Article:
pecially in the large urban areas. The solution would
seem to be provision of acceptable alternative modes
of transportation to complement better roads.

THE FIFTH DISTRICT
The automobile influences nearly every facet of
modern living. Production, distribution, and use of
motor vehicles generate large flows of income in all
parts of the country and contribute substantially to
the success of many different enterprises. Personal
expenditures suggest the magnitude of these income
flows. In 1964, consumers across the country spent
$21.7 billion on new cars, $14.0 billion on gasoline
and oil, $5.6 billion for services such as maintenance,
repairs, and parking, $3.4 billion for interest on auto­
mobile debt, $3.0 billion for tires, accessories, and
parts, $2.1 billion for insurance, and $0.4 billion for
tolls. These outlays, totaling $50.2 billion, repre­
sented one eighth of all personal expenditures, and
more billions were spent on highways, showrooms,
shops, service stations, and other related facilities.
Statistical Comparisons Passenger cars in use
in the Fifth District on July 1 last year numbered
5,629,300, about 8 % of the national total. The dis­
tribution within the District showed 1.5 million in
North Carolina, 1.3 million in Virginia, 1.1 million
in Maryland, 0.8 million in South Carolina, 0.6 mil­
lion in W est Virginia, and 0.3 million in the District
of Columbia. Relative to population there were
fewer cars in the Fifth District than in the rest of
the nation. The ratio of residents to passenger cars
was 3.2 in the District compared to 2.8 nationally and
ranged within the District from 2.7 in the District
of Columbia to 3.4 in Virginia.
Comparisons with other nations show that in mid1965 there were more cars in the Fifth District than
in all of Canada, more than in South America and
Africa combined, more than half again as many as
in all the countries of Asia including Japan. Only
three European countries, the United Kingdom, West
Germany, and France, had more passenger cars than
the Fifth District, and Russia had less than one mil­
lion, about 11% more than South Carolina.

Fifth District’s 3.2 ratio of population to passenger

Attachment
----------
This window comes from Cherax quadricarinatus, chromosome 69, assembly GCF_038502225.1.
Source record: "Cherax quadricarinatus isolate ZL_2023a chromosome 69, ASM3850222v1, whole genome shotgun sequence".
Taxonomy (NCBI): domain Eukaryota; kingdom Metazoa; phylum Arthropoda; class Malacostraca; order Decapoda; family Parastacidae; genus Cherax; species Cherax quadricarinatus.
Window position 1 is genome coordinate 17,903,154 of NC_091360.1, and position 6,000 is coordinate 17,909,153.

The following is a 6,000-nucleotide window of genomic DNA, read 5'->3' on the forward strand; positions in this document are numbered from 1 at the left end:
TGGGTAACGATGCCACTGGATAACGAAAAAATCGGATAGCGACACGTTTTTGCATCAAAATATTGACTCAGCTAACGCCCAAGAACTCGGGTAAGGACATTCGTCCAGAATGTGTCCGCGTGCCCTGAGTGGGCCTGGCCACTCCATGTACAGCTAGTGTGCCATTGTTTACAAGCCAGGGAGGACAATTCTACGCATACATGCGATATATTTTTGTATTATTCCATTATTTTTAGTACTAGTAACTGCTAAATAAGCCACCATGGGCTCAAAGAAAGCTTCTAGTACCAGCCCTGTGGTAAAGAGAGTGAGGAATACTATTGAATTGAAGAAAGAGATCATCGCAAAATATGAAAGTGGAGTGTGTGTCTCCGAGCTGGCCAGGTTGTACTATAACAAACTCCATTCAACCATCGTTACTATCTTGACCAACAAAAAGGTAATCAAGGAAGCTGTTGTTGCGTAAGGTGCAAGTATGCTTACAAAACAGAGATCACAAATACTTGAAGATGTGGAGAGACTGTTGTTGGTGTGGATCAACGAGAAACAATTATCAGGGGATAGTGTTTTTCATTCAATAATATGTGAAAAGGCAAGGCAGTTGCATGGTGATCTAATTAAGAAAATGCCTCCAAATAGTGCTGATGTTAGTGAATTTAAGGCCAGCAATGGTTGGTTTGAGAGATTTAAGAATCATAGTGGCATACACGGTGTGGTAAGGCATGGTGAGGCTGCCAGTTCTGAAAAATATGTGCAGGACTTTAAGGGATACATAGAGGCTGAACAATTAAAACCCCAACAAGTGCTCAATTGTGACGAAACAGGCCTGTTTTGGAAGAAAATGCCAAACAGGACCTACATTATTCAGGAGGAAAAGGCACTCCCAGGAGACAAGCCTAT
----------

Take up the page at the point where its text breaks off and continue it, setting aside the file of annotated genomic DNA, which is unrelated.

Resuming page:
cars, the figure was 3.7 in Canada, 6.0 in France,
6.4 in the United Kingdom, and 6.8 in W est Ger­
many. The lowest European rate for a major
country was 4.6 in Sweden. The lowest ratios out­
side of North America were 3.8 in New Zealand and
4.2 in Australia. Russia had 300 persons per pas­
senger car. Ratios in Asian countries ranged from
7.4 in oil-rich Kuwait, 32.2 in Israel, and 57.3 in
Japan to nearly 2,340 in Korea.
Compared to the United States most countries give
more emphasis to buses and trucks. In the United
States and the Fifth District in m id-1965, passenger
cars represented about 83% of all vehicles in opera­
tion. In Canada and the United Kingdom, the ratio
was only slightly lower. In W est Germany, how­
ever, it was considerably larger, 91% . Elsewhere in

Comparisons among regions that differ widely in
social, political, economic, and geographical charac­
teristics need a good deal of help from other sources
to support any extensive conclusions. They do, how­
ever, provide a general commentary on differences
in population mobility.



For comparison with the

11

RETAIL SALES
A U TO M O TIVE GRO UP
$ Bil.

$ Bil.
Fifth District

'63
Source:

'64

United States

'65

63

'64

'65

U. S. Departm ent of Com merce, Bureau of
the Census.

the world, ratios of passenger cars to total vehicles
were 70% in Africa, 60% in South America, 40%
in Asia, and 21% in the Soviet Union.
New Cars Set Records N ew cars sold in the Fifth
District in 1965 numbered 792,000, about 14% of
the total in operation at mid-year. Prior to the cur­